Climate Change and the environmental agenda Climate change will affect agriculture in Europe in many different ways beyond the direct impact of changes in temperature, rainfall and water availability. Policy measures aimed at adaptation are likely to address several aspects of land management including flood control, water management and biodiversity protection. There is a growing debate about the need for greater landscape resilience to climate change and more connectivity between key wildlife sites. Mitigation measures could focus increased effort on maintaining and increasing soil carbon, improved efficiency in the nitrogen cycle, protection of permanent grassland, greater energy efficiency, the curtailment of irrigation and enhanced monitoring requirements, and on the carbon footprint of ruminant producers. Consumer habits will change, not necessarily in predictable ways, evolving with new conceptions of social responsibility about meat consumption and local seasonal food for example. In doing so they will be influenced by the marketing strategies of food processors, retailers and caterers. There are many interpretations of climate friendly food.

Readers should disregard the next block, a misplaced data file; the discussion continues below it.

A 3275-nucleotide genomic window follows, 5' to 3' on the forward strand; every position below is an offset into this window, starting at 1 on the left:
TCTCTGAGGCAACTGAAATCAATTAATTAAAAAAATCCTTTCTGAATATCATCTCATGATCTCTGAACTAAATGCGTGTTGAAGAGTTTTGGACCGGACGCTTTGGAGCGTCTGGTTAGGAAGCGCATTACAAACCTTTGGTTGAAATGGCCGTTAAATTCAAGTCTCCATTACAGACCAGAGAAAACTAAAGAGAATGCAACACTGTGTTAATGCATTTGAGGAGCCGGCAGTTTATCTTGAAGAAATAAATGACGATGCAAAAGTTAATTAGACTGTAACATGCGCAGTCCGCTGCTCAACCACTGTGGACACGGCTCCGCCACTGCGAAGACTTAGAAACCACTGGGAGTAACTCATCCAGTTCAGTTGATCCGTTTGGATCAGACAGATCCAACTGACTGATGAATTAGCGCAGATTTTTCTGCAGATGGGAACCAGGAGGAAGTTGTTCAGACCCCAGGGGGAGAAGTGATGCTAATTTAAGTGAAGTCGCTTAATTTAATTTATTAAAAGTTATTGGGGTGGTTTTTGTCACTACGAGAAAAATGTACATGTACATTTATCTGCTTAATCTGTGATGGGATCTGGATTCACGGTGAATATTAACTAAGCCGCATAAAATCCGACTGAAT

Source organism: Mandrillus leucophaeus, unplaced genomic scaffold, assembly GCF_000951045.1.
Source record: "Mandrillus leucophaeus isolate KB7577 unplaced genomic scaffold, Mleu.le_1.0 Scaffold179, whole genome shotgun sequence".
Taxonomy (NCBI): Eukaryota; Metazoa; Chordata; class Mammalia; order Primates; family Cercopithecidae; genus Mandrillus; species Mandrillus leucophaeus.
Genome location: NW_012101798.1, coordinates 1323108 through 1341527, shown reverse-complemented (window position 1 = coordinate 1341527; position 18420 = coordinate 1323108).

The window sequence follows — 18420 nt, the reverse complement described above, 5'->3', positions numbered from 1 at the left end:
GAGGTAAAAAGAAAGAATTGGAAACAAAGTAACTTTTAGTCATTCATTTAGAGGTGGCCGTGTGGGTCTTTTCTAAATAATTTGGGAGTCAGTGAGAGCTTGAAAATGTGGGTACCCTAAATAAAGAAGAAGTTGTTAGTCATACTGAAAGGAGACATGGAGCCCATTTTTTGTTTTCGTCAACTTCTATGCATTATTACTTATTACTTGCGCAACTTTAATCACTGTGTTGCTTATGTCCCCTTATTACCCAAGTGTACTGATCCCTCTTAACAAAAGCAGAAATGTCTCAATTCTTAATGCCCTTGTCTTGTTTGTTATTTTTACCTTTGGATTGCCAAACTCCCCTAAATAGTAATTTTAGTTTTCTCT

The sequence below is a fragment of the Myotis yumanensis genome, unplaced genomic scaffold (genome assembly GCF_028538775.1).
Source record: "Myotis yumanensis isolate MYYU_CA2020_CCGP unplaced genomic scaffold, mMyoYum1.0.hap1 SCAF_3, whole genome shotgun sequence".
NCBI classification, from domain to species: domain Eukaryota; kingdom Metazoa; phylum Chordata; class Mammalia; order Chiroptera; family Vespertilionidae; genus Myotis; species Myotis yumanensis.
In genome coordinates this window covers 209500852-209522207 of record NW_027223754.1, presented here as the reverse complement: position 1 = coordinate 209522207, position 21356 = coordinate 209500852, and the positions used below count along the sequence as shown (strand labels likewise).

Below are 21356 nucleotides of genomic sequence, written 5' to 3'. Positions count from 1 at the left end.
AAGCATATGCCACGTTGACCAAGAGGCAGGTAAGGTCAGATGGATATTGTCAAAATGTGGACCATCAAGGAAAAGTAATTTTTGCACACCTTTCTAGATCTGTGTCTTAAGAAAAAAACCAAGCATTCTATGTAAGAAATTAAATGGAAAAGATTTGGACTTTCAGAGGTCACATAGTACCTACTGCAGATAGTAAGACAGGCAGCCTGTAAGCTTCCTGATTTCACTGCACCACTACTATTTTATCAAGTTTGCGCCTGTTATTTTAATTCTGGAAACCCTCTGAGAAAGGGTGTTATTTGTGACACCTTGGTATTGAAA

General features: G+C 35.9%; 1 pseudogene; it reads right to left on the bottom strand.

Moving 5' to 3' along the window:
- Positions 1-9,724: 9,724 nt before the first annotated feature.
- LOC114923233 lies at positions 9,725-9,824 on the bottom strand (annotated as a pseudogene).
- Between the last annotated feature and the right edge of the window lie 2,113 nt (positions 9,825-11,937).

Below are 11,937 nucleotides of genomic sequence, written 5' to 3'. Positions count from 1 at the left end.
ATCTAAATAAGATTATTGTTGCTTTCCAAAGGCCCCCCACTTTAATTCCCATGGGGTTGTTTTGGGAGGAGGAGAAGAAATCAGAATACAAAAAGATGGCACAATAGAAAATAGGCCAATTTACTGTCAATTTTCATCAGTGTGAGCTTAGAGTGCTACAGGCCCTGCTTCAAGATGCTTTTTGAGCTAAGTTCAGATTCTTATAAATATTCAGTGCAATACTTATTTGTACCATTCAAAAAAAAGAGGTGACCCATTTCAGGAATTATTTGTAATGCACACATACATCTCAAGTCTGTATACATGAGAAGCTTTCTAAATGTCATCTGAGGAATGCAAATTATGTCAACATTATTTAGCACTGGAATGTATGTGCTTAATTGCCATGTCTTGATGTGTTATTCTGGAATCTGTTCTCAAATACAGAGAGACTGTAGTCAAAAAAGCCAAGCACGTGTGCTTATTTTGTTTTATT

In addition to the traditional focus on food supply chains, the global pattern of land use will be a matter of concern both for policy makers and for those in the food supply chain. There will be consequences for trade relations as foreshadowed by the current debate on setting European sustainability criteria for biofuels which apply within and beyond the EU. Demand for renewable sources of energy will increase, not only for biomass and biofuels but also for other supply technologies that can be located on farmland. The relevant incentives for farmers are likely to come from new markets and from energy policy rather than the CAP. Some farms may come to participate in an emissions trading system, although the small scale of agricultural businesses and difficulties in verifying the precise action that is taken will remain impediments to this approach, as is evident in the current debate in New Zealand.